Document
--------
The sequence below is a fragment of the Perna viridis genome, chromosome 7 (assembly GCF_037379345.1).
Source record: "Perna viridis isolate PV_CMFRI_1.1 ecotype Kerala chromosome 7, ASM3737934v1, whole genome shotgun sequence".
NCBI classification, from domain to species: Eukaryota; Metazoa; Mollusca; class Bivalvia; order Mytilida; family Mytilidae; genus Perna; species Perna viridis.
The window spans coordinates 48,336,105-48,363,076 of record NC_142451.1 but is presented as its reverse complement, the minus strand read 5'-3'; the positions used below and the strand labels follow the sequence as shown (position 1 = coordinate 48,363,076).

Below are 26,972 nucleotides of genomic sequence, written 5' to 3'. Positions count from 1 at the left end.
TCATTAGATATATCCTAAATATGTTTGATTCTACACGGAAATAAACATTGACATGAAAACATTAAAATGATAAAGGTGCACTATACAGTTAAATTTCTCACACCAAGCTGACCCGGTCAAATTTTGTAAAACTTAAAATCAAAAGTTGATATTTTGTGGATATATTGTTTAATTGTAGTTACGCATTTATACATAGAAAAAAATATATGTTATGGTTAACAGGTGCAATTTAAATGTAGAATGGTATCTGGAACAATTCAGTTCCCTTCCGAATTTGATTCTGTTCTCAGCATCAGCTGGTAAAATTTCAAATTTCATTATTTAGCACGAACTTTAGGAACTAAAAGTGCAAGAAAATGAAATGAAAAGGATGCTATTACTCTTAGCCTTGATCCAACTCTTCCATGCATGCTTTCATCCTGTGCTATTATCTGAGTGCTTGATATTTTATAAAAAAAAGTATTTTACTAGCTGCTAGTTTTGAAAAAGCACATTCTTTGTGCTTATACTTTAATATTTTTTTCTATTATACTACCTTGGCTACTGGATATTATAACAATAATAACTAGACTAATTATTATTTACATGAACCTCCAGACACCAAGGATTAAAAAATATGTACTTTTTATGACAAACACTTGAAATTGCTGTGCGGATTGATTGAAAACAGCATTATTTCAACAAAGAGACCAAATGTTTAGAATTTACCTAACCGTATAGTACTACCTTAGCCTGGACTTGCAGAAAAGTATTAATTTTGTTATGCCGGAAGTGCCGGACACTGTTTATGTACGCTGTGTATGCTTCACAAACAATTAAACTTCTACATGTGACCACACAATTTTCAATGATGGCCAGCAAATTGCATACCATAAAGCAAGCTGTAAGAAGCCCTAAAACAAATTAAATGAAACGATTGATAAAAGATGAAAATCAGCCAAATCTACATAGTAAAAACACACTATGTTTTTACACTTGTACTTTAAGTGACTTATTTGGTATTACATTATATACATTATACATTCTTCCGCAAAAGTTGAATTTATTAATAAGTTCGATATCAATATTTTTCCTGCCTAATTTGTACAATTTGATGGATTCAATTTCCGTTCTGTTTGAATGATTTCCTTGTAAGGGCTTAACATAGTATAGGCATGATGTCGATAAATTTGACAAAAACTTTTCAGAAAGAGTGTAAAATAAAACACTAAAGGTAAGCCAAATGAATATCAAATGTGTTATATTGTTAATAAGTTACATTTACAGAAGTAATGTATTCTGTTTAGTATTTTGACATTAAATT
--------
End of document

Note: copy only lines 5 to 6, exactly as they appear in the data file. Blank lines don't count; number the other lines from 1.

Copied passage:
Below are 26,972 nucleotides of genomic sequence, written 5' to 3'. Positions count from 1 at the left end.
TCATTAGATATATCCTAAATATGTTTGATTCTACACGGAAATAAACATTGACATGAAAACATTAAAATGATAAAGGTGCACTATACAGTTAAATTTCTCACACCAAGCTGACCCGGTCAAATTTTGTAAAACTTAAAATCAAAAGTTGATATTTTGTGGATATATTGTTTAATTGTAGTTACGCATTTATACATAGAAAAAAATATATGTTATGGTTAACAGGTGCAATTTAAATGTAGAATGGTATCTGGAACAATTCAGTTCCCTTCCGAATTTGATTCTGTTCTCAGCATCAGCTGGTAAAATTTCAAATTTCATTATTTAGCACGAACTTTAGGAACTAAAAGTGCAAGAAAATGAAATGAAAAGGATGCTATTACTCTTAGCCTTGATCCAACTCTTCCATGCATGCTTTCATCCTGTGCTATTATCTGAGTGCTTGATATTTTATAAAAAAAAGTATTTTACTAGCTGCTAGTTTTGAAAAAGCACATTCTTTGTGCTTATACTTTAATATTTTTTTCTATTATACTACCTTGGCTACTGGATATTATAACAATAATAACTAGACTAATTATTATTTACATGAACCTCCAGACACCAAGGATTAAAAAATATGTACTTTTTATGACAAACACTTGAAATTGCTGTGCGGATTGATTGAAAACAGCATTATTTCAACAAAGAGACCAAATGTTTAGAATTTACCTAACCGTATAGTACTACCTTAGCCTGGACTTGCAGAAAAGTATTAATTTTGTTATGCCGGAAGTGCCGGACACTGTTTATGTACGCTGTGTATGCTTCACAAACAATTAAACTTCTACATGTGACCACACAATTTTCAATGATGGCCAGCAAATTGCATACCATAAAGCAAGCTGTAAGAAGCCCTAAAACAAATTAAATGAAACGATTGATAAAAGATGAAAATCAGCCAAATCTACATAGTAAAAACACACTATGTTTTTACACTTGTACTTTAAGTGACTTATTTGGTATTACATTATATACATTATACATTCTTCCGCAAAAGTTGAATTTATTAATAAGTTCGATATCAATATTTTTCCTGCCTAATTTGTACAATTTGATGGATTCAATTTCCGTTCTGTTTGAATGATTTCCTTGTAAGGGCTTAACATAGTATAGGCATGATGTCGATAAATTTGACAAAAACTTTTCAGAAAGAGTGTAAAATAAAACACTAAAGGTAAGCCAAATGAATATCAAATGTGTTATATTGTTAATAAGTTACATTTACAGAAGTAATGTATTCTGTTTAGTATTTTGACATTAAATT